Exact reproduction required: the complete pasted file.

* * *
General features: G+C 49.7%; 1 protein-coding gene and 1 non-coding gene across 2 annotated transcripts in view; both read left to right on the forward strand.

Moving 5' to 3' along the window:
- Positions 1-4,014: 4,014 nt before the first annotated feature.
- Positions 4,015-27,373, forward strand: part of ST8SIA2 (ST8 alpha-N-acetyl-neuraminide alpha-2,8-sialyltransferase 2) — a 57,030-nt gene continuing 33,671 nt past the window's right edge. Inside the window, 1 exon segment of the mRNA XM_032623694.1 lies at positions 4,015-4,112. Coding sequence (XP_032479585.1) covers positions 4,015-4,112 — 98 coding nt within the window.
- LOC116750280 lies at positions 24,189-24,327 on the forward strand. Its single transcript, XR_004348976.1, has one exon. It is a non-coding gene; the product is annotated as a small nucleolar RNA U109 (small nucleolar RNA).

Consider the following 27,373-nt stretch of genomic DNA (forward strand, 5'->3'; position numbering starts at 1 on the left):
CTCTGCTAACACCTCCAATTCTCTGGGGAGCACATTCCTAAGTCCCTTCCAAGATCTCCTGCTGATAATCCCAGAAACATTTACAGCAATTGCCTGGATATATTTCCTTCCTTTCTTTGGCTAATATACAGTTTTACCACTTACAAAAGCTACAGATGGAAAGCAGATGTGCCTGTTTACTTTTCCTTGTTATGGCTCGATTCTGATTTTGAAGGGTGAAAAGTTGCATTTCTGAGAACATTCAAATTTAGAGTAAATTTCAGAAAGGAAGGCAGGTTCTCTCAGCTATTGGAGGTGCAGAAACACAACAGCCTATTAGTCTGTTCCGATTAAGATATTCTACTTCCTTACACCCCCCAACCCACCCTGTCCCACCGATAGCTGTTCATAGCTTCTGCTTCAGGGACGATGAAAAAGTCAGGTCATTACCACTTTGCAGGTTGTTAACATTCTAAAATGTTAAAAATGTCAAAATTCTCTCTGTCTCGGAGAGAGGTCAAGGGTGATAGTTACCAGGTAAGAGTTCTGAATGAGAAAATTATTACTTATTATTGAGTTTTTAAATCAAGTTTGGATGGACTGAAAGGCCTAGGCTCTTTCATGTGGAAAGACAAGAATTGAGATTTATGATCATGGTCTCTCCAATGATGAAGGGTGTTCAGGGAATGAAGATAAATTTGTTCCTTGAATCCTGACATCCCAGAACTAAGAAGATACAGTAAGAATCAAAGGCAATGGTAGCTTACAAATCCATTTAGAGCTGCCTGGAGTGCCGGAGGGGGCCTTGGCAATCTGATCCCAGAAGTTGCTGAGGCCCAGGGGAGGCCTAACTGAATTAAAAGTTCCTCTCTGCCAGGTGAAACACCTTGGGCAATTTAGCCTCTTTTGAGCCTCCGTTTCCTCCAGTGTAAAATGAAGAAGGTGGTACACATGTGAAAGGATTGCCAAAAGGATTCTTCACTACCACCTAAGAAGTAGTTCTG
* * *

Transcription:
General features: G+C 49.7%; 1 protein-coding gene and 1 non-coding gene across 2 annotated transcripts in view; both read left to right on the forward strand.

Moving 5' to 3' along the window:
- Positions 1-4,014: 4,014 nt before the first annotated feature.
- Positions 4,015-27,373, forward strand: part of ST8SIA2 (ST8 alpha-N-acetyl-neuraminide alpha-2,8-sialyltransferase 2) — a 57,030-nt gene continuing 33,671 nt past the window's right edge. Inside the window, 1 exon segment of the mRNA XM_032623694.1 lies at positions 4,015-4,112. Coding sequence (XP_032479585.1) covers positions 4,015-4,112 — 98 coding nt within the window.
- LOC116750280 lies at positions 24,189-24,327 on the forward strand. Its single transcript, XR_004348976.1, has one exon. It is a non-coding gene; the product is annotated as a small nucleolar RNA U109 (small nucleolar RNA).

Consider the following 27,373-nt stretch of genomic DNA (forward strand, 5'->3'; position numbering starts at 1 on the left):
CTCTGCTAACACCTCCAATTCTCTGGGGAGCACATTCCTAAGTCCCTTCCAAGATCTCCTGCTGATAATCCCAGAAACATTTACAGCAATTGCCTGGATATATTTCCTTCCTTTCTTTGGCTAATATACAGTTTTACCACTTACAAAAGCTACAGATGGAAAGCAGATGTGCCTGTTTACTTTTCCTTGTTATGGCTCGATTCTGATTTTGAAGGGTGAAAAGTTGCATTTCTGAGAACATTCAAATTTAGAGTAAATTTCAGAAAGGAAGGCAGGTTCTCTCAGCTATTGGAGGTGCAGAAACACAACAGCCTATTAGTCTGTTCCGATTAAGATATTCTACTTCCTTACACCCCCCAACCCACCCTGTCCCACCGATAGCTGTTCATAGCTTCTGCTTCAGGGACGATGAAAAAGTCAGGTCATTACCACTTTGCAGGTTGTTAACATTCTAAAATGTTAAAAATGTCAAAATTCTCTCTGTCTCGGAGAGAGGTCAAGGGTGATAGTTACCAGGTAAGAGTTCTGAATGAGAAAATTATTACTTATTATTGAGTTTTTAAATCAAGTTTGGATGGACTGAAAGGCCTAGGCTCTTTCATGTGGAAAGACAAGAATTGAGATTTATGATCATGGTCTCTCCAATGATGAAGGGTGTTCAGGGAATGAAGATAAATTTGTTCCTTGAATCCTGACATCCCAGAACTAAGAAGATACAGTAAGAATCAAAGGCAATGGTAGCTTACAAATCCATTTAGAGCTGCCTGGAGTGCCGGAGGGGGCCTTGGCAATCTGATCCCAGAAGTTGCTGAGGCCCAGGGGAGGCCTAACTGAATTAAAAGTTCCTCTCTGCCAGGTGAAACACCTTGGGCAATTTAGCCTCTTTTGAGCCTCCGTTTCCTCCAGTGTAAAATGAAGAAGGTGGTACACATGTGAAAGGATTGCCAAAAGGATTCTTCACTACCACCTAAGAAGTAGTTCTG